but knowing that a man is not justified on the principle of works of law [nor] but by the faith of Jesus Christ, *we* also have believed on Christ Jesus, that we might be justified on the principle of [the] faith of Christ; and not of works of law; because on the principle of works of law no flesh shall be justified.

English Revised Version
yet knowing that a man is not justified by the works of the law, save through faith in Jesus Christ, even we believed on Christ Jesus, that we might be justified by faith in Christ, and not by the works of the law: because by the works of the law shall no flesh be justified.

Webster's Bible Translation
Knowing that a man is not justified by the works of the law, but by the faith of Jesus Christ, even we have believed in Jesus Christ, that we may be justified by the faith of Christ, and not by the works of the law: for by the works of the law shall no flesh be justified.

Weymouth New Testament
know that it is not through obedience to Law that a man can be declared free from guilt, but only through faith in Jesus Christ. We have therefore believed in Christ Jesus, for the purpose of being declared free from guilt, through faith in Christ and not through obedience to Law. For through obedience to Law no human being shall be declared free from guilt.

World English Bible
yet knowing that a man is not justified by the works of the law but through faith in Jesus Christ, even we believed in Christ Jesus, that we might be justified by faith in Christ, and not by the works of the law, because no flesh will be justified by the works of the law.

Young's Literal Translation
having known also that a man is not declared righteous by works of law, if not through the faith of Jesus Christ, also we in Christ Jesus did believe, that we might be declared righteous by the faith of Christ, and not by works of law, wherefore declared righteous by works of law shall be no flesh.'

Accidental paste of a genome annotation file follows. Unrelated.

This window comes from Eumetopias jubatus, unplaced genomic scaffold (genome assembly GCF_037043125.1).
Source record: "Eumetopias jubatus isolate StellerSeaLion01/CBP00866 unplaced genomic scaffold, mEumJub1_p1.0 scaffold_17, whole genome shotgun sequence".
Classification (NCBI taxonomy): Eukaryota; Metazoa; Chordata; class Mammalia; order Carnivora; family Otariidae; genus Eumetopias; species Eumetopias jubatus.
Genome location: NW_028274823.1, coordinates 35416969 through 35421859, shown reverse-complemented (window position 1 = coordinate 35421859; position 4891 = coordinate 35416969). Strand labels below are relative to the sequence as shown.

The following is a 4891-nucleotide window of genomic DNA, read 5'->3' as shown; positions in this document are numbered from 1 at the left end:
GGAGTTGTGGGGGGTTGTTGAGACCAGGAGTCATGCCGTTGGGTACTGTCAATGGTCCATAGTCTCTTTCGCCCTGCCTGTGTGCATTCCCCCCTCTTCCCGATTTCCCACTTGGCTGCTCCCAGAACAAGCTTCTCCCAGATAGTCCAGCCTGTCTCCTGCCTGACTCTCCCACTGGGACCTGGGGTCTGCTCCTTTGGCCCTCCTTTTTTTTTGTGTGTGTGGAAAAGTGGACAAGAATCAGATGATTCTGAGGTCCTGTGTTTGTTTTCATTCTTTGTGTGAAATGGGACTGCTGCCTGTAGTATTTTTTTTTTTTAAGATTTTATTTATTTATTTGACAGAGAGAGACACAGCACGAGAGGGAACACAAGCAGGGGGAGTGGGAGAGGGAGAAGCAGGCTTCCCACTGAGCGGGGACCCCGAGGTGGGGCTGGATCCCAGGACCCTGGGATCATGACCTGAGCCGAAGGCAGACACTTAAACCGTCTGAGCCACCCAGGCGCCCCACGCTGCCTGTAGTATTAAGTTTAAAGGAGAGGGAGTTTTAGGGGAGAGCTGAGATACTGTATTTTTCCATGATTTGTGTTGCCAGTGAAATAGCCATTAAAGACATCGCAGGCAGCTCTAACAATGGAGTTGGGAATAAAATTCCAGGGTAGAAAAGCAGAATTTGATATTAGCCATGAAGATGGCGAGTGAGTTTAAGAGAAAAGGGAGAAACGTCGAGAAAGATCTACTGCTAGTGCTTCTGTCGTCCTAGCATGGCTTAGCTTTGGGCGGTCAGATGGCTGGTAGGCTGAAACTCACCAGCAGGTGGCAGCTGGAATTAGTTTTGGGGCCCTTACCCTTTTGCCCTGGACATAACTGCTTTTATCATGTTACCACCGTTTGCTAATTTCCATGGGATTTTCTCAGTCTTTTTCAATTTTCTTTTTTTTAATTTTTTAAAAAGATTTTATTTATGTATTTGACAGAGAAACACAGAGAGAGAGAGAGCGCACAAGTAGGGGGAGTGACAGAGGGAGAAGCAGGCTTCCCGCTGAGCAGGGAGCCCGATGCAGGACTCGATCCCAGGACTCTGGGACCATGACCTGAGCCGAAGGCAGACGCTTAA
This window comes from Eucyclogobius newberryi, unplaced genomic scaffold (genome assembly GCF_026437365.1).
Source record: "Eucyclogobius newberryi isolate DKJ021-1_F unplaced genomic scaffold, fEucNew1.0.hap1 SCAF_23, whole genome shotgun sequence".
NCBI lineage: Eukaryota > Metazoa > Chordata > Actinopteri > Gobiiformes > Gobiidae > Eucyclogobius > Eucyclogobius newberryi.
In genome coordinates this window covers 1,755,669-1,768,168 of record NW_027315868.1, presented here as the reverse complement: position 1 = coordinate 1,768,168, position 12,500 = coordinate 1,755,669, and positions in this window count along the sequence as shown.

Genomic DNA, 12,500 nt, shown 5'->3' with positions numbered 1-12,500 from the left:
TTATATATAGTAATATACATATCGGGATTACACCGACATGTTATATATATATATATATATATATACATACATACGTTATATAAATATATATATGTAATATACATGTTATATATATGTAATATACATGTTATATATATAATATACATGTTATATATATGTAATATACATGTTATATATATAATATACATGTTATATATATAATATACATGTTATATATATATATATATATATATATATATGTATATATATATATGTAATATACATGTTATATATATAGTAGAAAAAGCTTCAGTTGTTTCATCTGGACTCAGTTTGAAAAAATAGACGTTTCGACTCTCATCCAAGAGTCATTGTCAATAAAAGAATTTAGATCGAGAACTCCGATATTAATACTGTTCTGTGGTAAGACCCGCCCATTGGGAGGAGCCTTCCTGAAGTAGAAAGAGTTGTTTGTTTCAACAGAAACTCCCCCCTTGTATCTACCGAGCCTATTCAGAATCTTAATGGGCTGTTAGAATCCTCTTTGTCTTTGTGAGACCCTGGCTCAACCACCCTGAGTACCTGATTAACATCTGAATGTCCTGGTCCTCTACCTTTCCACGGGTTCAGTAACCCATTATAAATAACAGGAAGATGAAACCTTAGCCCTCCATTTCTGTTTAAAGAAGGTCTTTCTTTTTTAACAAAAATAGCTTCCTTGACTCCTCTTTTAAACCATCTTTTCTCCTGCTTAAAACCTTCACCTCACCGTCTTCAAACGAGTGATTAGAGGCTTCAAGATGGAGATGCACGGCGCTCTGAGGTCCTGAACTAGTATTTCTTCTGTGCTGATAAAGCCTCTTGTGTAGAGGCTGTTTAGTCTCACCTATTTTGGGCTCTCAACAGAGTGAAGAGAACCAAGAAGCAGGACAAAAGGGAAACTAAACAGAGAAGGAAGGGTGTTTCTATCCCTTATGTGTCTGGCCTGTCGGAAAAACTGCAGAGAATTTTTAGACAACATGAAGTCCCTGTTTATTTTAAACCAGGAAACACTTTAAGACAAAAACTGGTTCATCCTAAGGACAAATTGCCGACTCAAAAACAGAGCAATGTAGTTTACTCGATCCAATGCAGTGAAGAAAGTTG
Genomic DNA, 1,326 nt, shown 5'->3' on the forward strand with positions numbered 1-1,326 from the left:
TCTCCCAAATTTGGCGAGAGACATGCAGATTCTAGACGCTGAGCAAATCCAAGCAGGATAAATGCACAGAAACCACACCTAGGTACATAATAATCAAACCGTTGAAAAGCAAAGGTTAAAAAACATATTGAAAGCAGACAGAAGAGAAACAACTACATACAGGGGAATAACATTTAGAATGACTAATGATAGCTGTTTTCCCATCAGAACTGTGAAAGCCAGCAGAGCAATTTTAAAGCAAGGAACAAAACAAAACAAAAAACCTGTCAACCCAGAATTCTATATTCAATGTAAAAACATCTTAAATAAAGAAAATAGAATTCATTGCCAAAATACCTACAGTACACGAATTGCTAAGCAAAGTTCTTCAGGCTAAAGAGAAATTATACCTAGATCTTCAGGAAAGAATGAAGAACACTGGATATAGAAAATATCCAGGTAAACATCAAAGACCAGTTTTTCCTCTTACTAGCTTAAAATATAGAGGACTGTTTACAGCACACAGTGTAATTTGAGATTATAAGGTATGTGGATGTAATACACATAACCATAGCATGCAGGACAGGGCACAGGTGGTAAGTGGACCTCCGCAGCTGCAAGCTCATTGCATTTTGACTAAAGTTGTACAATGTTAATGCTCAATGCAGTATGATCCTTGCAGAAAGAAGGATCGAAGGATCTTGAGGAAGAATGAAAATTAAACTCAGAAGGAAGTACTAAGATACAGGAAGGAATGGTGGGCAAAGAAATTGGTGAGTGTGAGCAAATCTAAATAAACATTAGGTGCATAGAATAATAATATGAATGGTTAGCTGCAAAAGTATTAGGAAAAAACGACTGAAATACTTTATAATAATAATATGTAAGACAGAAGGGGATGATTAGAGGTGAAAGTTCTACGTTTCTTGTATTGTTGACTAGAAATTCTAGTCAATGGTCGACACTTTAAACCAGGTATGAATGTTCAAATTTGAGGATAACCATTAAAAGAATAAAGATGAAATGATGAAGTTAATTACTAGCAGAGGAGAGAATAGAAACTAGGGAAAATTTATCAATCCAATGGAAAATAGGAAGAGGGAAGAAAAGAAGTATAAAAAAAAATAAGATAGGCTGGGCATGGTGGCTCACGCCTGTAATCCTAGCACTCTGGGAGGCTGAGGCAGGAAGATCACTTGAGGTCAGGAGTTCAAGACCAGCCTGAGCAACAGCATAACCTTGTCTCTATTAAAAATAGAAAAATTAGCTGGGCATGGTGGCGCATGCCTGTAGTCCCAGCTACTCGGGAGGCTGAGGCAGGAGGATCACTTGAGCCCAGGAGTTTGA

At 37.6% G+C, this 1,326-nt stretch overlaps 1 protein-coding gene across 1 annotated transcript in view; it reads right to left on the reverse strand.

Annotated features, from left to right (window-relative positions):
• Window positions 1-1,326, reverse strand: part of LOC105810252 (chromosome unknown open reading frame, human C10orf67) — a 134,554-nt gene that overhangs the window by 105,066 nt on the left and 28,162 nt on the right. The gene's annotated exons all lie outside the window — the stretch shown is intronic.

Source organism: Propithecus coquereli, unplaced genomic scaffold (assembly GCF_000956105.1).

Parallel Commentaries
Matthew Henry's Concise Commentary

2:15-19 Paul, having thus shown he was not inferior to any apostle, not to Peter himself, speaks of the great foundation doctrine of the gospel. For what did we believe in Christ? Was it not that we might be justified by the faith of Christ? If so, is it not foolish to go back to the law, and to expect to be justified by the merit of moral works, or sacrifices, or ceremonies? The occasion of this declaration doubtless arose from the ceremonial law; but the argument is quite as strong against all dependence upon the works of the moral law, as respects justification. To give the greater weight to this, it is added, But if, while we seek to be justified by Christ, we ourselves also are found sinners, is Christ the minister of sin? This would be very dishonourable to Christ, and also very hurtful to them. By considering the law itself, he saw that justification was not to be expected by the works of it, and that there was now no further need of the sacrifices and cleansings of it, since they were done away in Christ, by his offering up himself a sacrifice for us. He did not hope or fear any thing from it; any more than a dead man from enemies. But the effect was not a careless, lawless life. It was necessary, that he might live to God, and be devoted to him through the motives and grace of the gospel. It is no new prejudice, though a most unjust one, that the doctrine of justification by faith alone, tends to encourage people in sin. Not so, for to take occasion from free grace, or the doctrine of it, to live in sin, is to try to make Christ the minister of sin, at any thought of which all Christian hearts would shudder.

Pulpit Commentary